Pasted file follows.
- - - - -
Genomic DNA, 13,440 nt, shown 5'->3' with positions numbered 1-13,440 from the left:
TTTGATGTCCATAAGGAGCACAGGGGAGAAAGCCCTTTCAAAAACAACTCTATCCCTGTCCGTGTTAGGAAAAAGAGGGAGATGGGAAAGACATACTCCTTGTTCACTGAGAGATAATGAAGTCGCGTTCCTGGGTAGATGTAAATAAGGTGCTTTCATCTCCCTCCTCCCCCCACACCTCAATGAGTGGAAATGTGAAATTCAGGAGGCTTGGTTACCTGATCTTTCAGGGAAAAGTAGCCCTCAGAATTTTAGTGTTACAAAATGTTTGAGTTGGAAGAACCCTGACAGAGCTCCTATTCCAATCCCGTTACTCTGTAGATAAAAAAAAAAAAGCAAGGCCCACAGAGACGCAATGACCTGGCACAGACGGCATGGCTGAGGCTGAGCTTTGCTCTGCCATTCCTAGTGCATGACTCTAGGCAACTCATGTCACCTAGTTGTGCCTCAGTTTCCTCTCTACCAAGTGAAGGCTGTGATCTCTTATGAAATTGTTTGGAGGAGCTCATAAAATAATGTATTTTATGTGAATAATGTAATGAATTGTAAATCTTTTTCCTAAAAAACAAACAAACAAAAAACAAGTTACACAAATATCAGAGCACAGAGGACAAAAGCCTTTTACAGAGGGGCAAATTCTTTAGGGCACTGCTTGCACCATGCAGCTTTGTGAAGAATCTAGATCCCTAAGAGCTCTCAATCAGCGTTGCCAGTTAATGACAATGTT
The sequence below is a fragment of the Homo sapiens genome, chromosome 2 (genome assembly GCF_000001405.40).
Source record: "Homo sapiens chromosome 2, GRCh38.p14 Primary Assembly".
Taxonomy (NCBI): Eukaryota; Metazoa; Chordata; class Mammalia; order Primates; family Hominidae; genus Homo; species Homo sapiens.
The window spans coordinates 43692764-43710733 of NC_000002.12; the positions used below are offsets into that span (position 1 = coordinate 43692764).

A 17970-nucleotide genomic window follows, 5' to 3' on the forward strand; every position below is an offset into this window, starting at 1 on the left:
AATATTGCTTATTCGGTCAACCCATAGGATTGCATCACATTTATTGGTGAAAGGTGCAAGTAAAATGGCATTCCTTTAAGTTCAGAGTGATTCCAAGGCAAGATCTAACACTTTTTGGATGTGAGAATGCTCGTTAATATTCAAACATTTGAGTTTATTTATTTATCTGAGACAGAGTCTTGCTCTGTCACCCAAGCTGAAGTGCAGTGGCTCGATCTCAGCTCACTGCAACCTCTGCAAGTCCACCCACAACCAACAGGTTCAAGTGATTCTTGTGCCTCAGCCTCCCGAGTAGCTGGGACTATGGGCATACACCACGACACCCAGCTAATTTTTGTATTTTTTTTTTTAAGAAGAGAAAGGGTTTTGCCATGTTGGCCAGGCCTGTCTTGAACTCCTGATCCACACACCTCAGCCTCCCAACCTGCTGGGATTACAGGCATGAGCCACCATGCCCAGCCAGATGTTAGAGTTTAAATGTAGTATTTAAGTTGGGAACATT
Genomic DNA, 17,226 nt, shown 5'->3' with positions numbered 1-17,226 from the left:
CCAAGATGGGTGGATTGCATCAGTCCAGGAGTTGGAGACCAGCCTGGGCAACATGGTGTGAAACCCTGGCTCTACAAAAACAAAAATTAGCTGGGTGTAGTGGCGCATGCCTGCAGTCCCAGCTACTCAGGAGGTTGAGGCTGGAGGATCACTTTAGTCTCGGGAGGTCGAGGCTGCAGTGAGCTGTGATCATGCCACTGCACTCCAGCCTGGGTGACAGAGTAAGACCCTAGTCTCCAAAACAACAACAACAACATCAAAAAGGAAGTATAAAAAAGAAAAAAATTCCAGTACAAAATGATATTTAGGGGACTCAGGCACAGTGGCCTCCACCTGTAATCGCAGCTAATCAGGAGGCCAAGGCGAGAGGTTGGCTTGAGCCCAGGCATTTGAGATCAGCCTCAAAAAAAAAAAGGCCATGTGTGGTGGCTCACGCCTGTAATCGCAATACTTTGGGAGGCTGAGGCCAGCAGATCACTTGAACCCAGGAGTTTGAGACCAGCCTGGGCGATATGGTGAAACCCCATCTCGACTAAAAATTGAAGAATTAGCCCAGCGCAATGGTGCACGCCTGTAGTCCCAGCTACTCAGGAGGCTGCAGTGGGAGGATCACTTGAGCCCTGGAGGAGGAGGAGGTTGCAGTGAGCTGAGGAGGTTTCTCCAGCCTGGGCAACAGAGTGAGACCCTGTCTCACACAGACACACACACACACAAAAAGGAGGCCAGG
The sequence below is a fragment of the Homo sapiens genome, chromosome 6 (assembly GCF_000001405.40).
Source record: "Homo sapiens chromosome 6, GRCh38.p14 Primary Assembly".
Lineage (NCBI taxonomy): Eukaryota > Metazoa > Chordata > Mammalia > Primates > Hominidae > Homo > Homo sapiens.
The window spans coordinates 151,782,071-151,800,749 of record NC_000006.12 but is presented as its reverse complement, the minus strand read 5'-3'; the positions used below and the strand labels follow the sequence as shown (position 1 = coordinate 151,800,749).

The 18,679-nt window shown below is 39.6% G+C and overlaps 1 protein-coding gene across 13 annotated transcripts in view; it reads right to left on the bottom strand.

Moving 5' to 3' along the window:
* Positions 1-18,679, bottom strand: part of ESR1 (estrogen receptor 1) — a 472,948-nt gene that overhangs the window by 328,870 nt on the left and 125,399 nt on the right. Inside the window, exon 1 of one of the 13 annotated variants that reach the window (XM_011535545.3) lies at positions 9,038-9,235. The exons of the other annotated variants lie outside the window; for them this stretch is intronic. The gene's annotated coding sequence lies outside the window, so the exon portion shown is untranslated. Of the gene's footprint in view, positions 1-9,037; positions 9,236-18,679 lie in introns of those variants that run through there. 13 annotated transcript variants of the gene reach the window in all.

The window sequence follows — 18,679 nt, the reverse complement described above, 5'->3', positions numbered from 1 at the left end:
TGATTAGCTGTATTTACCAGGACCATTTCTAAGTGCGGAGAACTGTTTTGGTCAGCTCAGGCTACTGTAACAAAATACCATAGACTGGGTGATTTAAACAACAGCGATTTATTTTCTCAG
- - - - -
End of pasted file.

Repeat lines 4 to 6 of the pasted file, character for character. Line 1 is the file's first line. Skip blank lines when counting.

Source record: "Homo sapiens chromosome 2, GRCh38.p14 Primary Assembly".
Taxonomy (NCBI): Eukaryota; Metazoa; Chordata; class Mammalia; order Primates; family Hominidae; genus Homo; species Homo sapiens.
The window spans coordinates 43692764-43710733 of NC_000002.12; the positions used below are offsets into that span (position 1 = coordinate 43692764).